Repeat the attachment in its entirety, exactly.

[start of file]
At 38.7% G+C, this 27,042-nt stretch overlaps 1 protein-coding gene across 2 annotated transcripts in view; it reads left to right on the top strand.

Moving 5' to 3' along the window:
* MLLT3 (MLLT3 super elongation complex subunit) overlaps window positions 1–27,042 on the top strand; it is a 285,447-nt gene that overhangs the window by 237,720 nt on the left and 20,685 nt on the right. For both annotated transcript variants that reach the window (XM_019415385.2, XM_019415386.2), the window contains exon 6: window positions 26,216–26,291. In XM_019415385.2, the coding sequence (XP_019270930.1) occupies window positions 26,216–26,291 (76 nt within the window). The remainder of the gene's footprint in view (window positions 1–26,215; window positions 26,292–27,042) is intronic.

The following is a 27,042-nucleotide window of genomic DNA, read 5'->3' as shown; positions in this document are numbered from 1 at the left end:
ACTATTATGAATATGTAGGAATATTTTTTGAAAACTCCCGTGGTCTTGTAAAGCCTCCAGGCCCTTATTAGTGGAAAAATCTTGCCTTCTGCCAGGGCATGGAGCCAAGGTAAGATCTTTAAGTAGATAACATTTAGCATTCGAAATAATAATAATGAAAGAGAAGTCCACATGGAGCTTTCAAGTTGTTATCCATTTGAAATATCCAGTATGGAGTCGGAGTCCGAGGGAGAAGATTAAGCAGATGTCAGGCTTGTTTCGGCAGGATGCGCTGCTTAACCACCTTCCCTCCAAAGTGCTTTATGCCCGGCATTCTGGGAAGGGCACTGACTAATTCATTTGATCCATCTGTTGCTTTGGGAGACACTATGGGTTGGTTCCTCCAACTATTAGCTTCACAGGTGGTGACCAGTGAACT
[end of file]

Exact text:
At 38.7% G+C, this 27,042-nt stretch overlaps 1 protein-coding gene across 2 annotated transcripts in view; it reads left to right on the top strand.

Moving 5' to 3' along the window:
* MLLT3 (MLLT3 super elongation complex subunit) overlaps window positions 1–27,042 on the top strand; it is a 285,447-nt gene that overhangs the window by 237,720 nt on the left and 20,685 nt on the right. For both annotated transcript variants that reach the window (XM_019415385.2, XM_019415386.2), the window contains exon 6: window positions 26,216–26,291. In XM_019415385.2, the coding sequence (XP_019270930.1) occupies window positions 26,216–26,291 (76 nt within the window). The remainder of the gene's footprint in view (window positions 1–26,215; window positions 26,292–27,042) is intronic.

The following is a 27,042-nucleotide window of genomic DNA, read 5'->3' as shown; positions in this document are numbered from 1 at the left end:
ACTATTATGAATATGTAGGAATATTTTTTGAAAACTCCCGTGGTCTTGTAAAGCCTCCAGGCCCTTATTAGTGGAAAAATCTTGCCTTCTGCCAGGGCATGGAGCCAAGGTAAGATCTTTAAGTAGATAACATTTAGCATTCGAAATAATAATAATGAAAGAGAAGTCCACATGGAGCTTTCAAGTTGTTATCCATTTGAAATATCCAGTATGGAGTCGGAGTCCGAGGGAGAAGATTAAGCAGATGTCAGGCTTGTTTCGGCAGGATGCGCTGCTTAACCACCTTCCCTCCAAAGTGCTTTATGCCCGGCATTCTGGGAAGGGCACTGACTAATTCATTTGATCCATCTGTTGCTTTGGGAGACACTATGGGTTGGTTCCTCCAACTATTAGCTTCACAGGTGGTGACCAGTGAACT